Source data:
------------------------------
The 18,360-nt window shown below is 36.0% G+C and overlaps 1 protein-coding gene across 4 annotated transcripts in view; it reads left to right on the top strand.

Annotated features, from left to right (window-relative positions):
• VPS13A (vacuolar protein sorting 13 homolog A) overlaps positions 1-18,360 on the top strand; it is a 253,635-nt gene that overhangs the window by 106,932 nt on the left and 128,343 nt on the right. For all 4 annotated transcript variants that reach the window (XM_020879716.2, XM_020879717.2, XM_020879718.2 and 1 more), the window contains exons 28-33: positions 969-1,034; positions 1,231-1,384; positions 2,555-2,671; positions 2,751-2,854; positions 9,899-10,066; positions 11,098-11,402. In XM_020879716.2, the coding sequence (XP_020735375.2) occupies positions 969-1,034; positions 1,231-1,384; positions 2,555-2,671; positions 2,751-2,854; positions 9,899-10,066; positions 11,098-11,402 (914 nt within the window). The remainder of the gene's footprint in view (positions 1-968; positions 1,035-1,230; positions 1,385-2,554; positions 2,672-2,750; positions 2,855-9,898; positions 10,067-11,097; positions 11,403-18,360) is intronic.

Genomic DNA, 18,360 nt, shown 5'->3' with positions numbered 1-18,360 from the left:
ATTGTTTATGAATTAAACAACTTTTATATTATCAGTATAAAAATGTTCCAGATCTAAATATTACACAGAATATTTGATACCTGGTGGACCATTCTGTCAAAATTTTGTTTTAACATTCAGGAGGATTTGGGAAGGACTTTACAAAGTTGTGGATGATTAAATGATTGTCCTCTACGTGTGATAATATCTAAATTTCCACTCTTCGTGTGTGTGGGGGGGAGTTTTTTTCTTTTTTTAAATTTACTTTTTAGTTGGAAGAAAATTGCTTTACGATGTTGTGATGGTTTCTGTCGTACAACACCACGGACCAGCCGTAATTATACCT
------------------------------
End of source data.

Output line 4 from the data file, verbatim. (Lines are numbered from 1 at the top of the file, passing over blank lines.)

Genomic DNA, 18,360 nt, shown 5'->3' with positions numbered 1-18,360 from the left: